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UN senior official and independent experts urge investigation into death of Iranian blogger

UNESCO Director-General Irina Bokova
UNESCO Director-General Irina Bokova

UN senior official and independent experts urge investigation into death of Iranian blogger

The head of the United Nations agency tasked with defending press freedom and a group of UN independent experts today called for an investigation into the circumstances surrounding the death of an Iranian blogger.

“I am deeply concerned about the death in prison of Sattar Beheshti,” said the Director-General of the UN Educational, Scientific and Cultural Organization (UNESCO), Irina Bokova. “I urge the authorities to investigate Mr. Beheshti’s case and the exact circumstances of his death.”

“It is essential to respect the right of citizen and professional journalists to speak and write without fearing for their lives,” Ms. Bokova added in a news release. “Freedom of expression is a basic human right and essential component of democracy, good governance and rule of law.”

Mr. Beheshti, 35, wrote about politics and human rights in his blog, Magalh 91, according to the UN agency. He was arrested last month, allegedly without a warrant, and taken to Tehran’s Kahrizak detention facility, where he was reported to have been subjected to ill-treatment, and possibly torture.

On 6 November, prison authorities contacted family members of Mr. Beheshti to collect his body. Although the circumstances around his death remain unclear, allegations suggest he might have been tortured to death during his investigation.

The UN Special Rapporteurs on the situation of human rights in Iran, summary executions, torture and freedom of expression – Ahmed Shaheed, Christof Heyns, Juan E. Méndez and Frank La Rue, respectively – have welcomed the Iranian Parliament’s and judiciary’s decisions to investigate Mr. Beheshti’s death, while also noting that a number of cases have been reported in Iran in which detainees allegedly died in custody due to mistreatment or torture, lack of medical attention or neglect.

“There should be zero-tolerance for torture,” said Mr Shaheed. “It is imperative that people who are potentially involved in committing such gruesome crimes are investigated and brought to justice, as failure to do so promotes a culture of impunity.”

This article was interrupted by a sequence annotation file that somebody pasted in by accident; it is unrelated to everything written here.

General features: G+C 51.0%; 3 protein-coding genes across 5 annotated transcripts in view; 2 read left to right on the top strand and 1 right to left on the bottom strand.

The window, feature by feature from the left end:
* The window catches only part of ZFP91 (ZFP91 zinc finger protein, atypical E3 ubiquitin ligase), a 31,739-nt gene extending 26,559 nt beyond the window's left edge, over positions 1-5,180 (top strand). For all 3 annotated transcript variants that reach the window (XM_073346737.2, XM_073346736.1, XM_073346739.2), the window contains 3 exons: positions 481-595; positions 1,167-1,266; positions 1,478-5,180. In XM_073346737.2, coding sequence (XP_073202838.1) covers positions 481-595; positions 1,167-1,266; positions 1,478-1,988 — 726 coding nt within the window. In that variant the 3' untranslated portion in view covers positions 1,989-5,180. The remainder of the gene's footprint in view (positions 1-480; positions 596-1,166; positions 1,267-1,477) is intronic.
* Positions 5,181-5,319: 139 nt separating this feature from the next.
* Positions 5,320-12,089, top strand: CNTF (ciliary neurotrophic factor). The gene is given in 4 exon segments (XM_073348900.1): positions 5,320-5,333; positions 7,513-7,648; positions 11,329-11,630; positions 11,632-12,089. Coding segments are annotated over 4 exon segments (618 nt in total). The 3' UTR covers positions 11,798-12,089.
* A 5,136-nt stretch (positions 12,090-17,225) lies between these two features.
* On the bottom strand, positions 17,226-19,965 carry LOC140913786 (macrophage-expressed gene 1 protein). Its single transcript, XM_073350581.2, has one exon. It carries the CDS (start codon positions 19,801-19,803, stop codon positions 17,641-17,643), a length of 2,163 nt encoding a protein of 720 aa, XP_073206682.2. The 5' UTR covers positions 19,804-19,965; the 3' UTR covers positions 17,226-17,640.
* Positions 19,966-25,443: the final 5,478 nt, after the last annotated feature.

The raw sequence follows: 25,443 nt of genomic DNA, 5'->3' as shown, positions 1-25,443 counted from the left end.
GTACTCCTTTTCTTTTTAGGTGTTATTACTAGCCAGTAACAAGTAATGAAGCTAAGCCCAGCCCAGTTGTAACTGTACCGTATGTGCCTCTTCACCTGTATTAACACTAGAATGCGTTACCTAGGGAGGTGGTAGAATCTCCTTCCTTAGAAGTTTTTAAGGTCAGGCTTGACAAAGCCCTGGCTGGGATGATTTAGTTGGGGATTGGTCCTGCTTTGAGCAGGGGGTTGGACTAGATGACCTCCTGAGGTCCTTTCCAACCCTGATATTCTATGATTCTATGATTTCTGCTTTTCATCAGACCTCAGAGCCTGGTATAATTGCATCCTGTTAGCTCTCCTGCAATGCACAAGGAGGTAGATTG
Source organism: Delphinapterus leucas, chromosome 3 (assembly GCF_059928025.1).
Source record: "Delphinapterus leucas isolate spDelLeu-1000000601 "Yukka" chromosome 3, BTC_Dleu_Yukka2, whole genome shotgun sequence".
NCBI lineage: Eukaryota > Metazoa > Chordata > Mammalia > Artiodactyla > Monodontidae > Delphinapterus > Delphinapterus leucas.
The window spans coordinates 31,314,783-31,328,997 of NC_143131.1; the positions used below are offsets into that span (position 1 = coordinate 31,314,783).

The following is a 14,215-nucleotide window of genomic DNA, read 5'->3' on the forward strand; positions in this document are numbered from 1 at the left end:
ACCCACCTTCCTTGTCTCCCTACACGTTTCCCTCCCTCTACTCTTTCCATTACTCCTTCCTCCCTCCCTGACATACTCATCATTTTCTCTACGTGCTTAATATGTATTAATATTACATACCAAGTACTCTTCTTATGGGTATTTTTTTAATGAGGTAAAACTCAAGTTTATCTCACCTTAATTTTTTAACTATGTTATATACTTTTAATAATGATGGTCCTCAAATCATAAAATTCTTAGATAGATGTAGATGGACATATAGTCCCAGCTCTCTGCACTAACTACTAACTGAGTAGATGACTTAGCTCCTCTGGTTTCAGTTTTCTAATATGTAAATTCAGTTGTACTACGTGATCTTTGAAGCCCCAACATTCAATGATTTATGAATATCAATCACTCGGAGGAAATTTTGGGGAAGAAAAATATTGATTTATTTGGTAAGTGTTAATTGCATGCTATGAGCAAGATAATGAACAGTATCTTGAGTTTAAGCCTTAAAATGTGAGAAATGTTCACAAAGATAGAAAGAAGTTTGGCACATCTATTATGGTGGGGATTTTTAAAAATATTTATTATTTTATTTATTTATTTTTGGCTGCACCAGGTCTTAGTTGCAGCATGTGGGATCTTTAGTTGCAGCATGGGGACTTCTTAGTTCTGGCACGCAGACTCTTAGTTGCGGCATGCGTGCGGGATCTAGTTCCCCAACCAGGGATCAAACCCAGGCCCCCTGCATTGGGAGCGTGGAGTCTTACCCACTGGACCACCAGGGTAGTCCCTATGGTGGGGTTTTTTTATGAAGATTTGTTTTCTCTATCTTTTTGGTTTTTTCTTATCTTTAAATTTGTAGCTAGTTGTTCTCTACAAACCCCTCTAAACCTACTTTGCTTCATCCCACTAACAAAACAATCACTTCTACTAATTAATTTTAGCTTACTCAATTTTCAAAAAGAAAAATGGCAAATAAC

He also stressed that “the Iranian authorities should ensure that family members of the victims are provided with effective avenues for remedy, including the right to seek full redress with compensation.”

“When an individual dies as a consequence of injuries sustained while in State custody, there is a presumption of State responsibility,” added Mr. Heyns, who also noted that the recurrence of deaths-in-custody can only be prevented by investigating allegations of torture in compliance with international human rights standards and by taking urgent steps to combat a culture of impunity which encourages such crimes.

Mr. Méndez, the Special Rapporteur on torture and other cruel, inhuman or degrading treatment or punishment, said that international human rights law has an outright prohibition on torture and urged the Government of Iran “to ensure that an inquiry is opened in each case of alleged torture and cruel, inhuman or degrading treatment in detention facilities and perpetrators are held accountable for their acts.”

The independent experts also called on the Iranian Government to release journalists and bloggers who have been imprisoned in contravention of articles 9 and 19 of the International Covenant on Civil and Political Rights, and provide them with effective judicial redress and compensation

“Harsh prison sentences handed down to journalists and bloggers, following trials in which defendants’ rights to due process and a fair trial are not guaranteed, exemplify broader conditions of severe restrictions on freedom of expression and opinion,” said Mr. La Rue, the Special Rapporteur on the promotion and protection of the right to freedom of opinion and expression.

He also reminded the Iranian authorities of their responsibility to fully respect the right to freedom of expression in compliance with its international obligations.

Independent experts, or special rapporteurs, are appointed by the Geneva-based UN Human Rights Council to examine and report back, in an unpaid capacity, on specific human rights themes.